With less than a week before Election Day, more than 29 million people had already voted in-person or via mail-in ballots, the United States Elections Project data showed Wednesday. According to Gallup, early voting in this election is higher than in any recent midterm.
The pandemic led to historic early voting levels, with over 70% of Americans casting their ballots before Election Day. Although this was due to concern for health and social distancing, many voters are continuing the practice.
In Georgia, where the congressional race’s winner could decide control of the Senate, nearly twice as many people cast ballots on the first day of early voting in 2022 as did in 2018. Georgia’s Secretary of State Brad Raffensperger said in a statement last week that these numbers indicated less strain on election directors. He also cited shorter lines and no substantial reports of delays.
“Reducing the burden on the counties is crucial for a safe, secure, and accessible election,” said Raffensperger.
A recent study from the Pew Research Center found that 42% of Americans intended to vote in person this year. There was a partisan divide on the issue. Some 54% of Republicans planned to vote in person on Election Day compared to 34% of Democrats. Republicans largely remained skeptical of voting by mail or absentee. Many believed false claims of widespread fraud in the 2020 elections and believed it would persist this year. They were also less likely to say they were ‘very confident’ that absentee ballots would be counted as intended.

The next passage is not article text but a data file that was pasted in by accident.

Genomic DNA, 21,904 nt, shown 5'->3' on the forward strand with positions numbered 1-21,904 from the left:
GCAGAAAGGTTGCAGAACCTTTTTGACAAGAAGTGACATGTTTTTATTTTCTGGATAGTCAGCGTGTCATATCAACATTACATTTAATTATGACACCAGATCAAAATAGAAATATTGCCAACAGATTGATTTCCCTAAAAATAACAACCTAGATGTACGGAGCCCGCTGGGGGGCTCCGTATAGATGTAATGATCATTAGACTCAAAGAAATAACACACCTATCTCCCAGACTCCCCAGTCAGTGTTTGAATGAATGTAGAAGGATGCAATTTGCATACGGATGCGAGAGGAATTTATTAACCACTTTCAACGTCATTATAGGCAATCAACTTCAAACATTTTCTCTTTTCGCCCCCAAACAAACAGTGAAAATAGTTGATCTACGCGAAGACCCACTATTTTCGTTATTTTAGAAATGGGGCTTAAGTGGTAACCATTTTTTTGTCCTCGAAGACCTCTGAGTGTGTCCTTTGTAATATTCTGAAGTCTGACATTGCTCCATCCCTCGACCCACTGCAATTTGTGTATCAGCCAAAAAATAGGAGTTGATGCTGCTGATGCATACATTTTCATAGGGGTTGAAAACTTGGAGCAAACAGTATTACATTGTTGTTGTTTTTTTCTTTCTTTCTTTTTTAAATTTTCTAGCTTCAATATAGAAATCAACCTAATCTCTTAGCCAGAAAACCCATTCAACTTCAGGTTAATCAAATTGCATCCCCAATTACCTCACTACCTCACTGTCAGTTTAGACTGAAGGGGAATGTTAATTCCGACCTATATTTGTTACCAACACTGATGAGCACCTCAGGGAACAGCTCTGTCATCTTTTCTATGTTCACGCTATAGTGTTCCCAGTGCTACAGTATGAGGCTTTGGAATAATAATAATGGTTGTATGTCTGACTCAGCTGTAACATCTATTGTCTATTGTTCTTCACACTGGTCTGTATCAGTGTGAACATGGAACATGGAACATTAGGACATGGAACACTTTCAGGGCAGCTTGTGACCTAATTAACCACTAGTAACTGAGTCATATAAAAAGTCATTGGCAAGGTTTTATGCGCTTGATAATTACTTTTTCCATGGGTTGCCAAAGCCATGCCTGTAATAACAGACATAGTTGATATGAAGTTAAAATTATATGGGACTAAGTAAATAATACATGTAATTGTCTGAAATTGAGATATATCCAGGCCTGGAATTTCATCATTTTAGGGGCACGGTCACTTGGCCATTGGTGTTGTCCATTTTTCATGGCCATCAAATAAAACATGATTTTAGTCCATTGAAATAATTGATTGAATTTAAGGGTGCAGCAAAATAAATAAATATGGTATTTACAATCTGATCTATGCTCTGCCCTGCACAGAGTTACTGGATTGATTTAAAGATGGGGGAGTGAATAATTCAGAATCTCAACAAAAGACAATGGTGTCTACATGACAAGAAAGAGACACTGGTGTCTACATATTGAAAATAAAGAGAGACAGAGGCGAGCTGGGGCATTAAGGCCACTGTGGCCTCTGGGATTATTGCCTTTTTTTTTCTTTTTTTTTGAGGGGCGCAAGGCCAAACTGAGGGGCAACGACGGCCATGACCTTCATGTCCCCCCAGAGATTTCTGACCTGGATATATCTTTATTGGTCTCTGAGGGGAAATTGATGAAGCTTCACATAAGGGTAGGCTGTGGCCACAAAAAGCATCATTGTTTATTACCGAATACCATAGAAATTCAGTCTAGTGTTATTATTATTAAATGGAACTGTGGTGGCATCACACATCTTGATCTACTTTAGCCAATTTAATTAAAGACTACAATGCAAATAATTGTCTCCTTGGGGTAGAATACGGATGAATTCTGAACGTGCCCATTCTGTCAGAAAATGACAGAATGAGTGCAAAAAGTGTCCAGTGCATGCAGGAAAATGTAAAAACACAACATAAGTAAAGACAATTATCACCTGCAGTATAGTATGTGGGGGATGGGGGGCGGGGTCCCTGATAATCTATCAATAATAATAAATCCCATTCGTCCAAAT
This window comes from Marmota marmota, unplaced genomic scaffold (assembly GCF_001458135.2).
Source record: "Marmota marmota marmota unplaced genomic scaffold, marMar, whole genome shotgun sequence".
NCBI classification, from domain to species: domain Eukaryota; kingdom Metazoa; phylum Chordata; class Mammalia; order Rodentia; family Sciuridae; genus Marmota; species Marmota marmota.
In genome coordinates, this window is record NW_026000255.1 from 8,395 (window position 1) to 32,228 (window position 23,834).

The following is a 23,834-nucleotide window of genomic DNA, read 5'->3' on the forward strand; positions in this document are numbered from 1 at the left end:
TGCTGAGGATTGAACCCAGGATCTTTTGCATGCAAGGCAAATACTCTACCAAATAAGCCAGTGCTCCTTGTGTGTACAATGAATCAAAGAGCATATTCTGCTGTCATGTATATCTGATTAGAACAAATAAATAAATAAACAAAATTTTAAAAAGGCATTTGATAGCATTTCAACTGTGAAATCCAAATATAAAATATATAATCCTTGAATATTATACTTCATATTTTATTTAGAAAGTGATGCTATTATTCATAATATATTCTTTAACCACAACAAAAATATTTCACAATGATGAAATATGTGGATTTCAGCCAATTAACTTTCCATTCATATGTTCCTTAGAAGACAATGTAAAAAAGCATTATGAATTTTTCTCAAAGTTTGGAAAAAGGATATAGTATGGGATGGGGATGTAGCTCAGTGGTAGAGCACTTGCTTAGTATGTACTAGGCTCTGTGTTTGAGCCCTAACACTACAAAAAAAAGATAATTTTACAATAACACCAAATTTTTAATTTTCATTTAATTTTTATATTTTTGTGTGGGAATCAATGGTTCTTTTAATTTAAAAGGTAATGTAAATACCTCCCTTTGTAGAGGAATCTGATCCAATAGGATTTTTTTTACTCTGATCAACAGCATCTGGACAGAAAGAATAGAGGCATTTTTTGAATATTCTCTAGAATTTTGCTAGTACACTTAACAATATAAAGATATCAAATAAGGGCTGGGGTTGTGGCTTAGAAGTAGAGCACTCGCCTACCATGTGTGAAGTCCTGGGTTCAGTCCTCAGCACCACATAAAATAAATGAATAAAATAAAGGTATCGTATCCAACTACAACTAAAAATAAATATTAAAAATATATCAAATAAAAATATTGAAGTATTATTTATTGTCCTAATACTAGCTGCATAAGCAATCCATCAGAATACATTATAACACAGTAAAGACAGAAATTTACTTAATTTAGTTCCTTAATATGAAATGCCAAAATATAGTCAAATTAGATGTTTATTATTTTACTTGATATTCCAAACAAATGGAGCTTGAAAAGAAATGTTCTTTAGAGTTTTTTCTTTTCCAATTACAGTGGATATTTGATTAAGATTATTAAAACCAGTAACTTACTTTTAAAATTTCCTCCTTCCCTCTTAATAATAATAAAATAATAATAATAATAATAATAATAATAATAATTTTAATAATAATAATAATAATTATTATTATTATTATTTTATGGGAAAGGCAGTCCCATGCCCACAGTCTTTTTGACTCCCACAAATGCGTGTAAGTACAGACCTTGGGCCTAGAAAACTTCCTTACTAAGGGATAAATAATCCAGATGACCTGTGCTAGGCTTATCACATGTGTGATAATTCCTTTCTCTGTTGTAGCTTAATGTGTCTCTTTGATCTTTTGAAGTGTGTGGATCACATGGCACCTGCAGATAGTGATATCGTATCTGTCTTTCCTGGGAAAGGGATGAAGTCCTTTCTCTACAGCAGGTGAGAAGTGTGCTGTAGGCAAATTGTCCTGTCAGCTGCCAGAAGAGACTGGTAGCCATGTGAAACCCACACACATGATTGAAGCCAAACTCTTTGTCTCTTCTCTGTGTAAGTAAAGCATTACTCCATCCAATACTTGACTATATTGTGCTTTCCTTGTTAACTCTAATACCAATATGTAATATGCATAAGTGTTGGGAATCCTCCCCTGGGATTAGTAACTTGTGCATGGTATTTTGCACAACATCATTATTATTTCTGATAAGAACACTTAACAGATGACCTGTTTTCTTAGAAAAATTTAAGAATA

Some election lawsuits have already been filed. Michigan candidate for Secretary of State Kristina Karamo asked a judge last week to require voters to vote in person or pick up their ballots themselves. This would call into question thousands of Detroit ballots already cast.
Karamo is the GOP nominee who was also endorsed by former President Donald Trump. Trump made several failed attempts to challenge mail-in ballots in the 2020 election, which were largely in favor of the Democratic party.
Pennsylvania’s Supreme Court recently ordered counties not to count mail-in ballots if voters failed to date the envelopes or dated them incorrectly. Voting rights advocates called the action “undemocratic” and a threat to thousands of Pennsylvanians over a minor error. On Tuesday, the state’s House Republicans were happy to see the decision.
“Dates matter, and the dating of important documents has been a critical tool in officiating the legality of documents for centuries,” House Republicans jointly said in a statement.
However, lawyers from the ACLU cited the Civil Rights Act of 1964 which states that “immaterial errors” cannot be used to reject votes since the date is irrelevant to a voter’s eligibility.